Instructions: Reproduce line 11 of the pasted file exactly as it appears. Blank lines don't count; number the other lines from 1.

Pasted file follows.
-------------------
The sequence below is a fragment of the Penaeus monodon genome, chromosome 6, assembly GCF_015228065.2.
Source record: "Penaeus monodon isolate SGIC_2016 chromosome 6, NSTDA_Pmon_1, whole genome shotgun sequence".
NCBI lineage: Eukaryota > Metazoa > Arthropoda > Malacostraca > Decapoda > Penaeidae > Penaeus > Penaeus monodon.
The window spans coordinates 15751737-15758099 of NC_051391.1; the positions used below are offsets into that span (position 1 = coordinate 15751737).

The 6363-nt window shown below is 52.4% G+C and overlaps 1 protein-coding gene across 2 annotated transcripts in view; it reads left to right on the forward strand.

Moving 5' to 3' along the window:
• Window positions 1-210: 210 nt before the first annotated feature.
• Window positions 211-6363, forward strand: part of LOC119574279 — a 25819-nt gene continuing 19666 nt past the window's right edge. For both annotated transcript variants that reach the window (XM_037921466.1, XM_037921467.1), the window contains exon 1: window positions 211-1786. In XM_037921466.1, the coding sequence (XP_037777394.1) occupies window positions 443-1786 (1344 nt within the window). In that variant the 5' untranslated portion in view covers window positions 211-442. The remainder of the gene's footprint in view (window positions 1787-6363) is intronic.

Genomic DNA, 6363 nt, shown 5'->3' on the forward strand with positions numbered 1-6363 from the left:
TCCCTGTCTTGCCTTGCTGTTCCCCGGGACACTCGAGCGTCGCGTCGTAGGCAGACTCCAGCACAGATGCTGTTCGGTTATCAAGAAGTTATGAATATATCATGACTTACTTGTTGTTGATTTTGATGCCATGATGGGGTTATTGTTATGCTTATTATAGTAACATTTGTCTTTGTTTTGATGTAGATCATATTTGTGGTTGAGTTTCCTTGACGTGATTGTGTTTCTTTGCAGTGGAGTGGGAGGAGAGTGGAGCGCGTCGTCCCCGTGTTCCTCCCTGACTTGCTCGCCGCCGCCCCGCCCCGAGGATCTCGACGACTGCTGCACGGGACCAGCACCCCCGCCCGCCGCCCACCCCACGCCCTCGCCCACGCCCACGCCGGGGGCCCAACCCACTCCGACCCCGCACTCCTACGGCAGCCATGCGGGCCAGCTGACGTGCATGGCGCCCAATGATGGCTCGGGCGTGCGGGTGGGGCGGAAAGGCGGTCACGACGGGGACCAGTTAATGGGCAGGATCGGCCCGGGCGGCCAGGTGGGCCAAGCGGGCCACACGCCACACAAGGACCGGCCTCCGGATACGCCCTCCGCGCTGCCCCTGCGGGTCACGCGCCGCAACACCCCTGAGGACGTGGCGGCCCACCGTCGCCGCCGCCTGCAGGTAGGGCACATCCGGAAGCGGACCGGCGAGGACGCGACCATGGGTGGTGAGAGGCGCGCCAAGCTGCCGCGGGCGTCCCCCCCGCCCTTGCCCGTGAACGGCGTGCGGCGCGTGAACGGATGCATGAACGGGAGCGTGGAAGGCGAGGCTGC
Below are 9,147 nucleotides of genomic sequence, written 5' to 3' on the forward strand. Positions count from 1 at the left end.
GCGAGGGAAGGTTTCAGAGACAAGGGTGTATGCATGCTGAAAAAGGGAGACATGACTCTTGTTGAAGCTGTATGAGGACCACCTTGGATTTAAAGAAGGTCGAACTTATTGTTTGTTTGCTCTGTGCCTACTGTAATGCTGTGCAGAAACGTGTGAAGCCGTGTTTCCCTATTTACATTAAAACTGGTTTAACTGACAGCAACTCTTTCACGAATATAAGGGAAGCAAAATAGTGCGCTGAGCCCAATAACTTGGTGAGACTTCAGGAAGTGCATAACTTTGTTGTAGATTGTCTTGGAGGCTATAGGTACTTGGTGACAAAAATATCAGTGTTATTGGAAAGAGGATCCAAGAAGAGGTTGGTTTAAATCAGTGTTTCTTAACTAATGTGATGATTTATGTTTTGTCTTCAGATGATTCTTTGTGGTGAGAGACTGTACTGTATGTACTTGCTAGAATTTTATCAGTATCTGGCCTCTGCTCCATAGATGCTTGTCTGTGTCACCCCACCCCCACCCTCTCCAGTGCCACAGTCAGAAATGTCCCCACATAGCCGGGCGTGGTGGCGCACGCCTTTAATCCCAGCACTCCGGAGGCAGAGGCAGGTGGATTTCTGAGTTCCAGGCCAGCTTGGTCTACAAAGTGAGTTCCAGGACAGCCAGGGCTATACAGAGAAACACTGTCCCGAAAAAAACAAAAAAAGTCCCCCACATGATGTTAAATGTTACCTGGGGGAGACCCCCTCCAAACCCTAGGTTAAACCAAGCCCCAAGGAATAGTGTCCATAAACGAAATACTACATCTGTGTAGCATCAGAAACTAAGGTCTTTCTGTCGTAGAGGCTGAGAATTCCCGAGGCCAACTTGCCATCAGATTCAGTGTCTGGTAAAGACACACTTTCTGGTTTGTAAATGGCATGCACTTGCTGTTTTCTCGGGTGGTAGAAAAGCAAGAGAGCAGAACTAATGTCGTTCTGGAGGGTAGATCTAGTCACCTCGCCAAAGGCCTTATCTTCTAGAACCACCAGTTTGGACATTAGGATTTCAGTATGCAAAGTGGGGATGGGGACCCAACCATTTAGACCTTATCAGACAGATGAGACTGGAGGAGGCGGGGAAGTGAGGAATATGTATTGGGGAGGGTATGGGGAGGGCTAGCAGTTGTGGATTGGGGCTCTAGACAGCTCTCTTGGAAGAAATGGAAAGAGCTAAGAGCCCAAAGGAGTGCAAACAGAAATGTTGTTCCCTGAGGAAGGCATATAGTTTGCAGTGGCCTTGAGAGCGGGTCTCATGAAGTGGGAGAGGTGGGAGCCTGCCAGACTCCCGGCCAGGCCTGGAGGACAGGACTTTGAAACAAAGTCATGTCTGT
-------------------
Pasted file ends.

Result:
Below are 9,147 nucleotides of genomic sequence, written 5' to 3' on the forward strand. Positions count from 1 at the left end.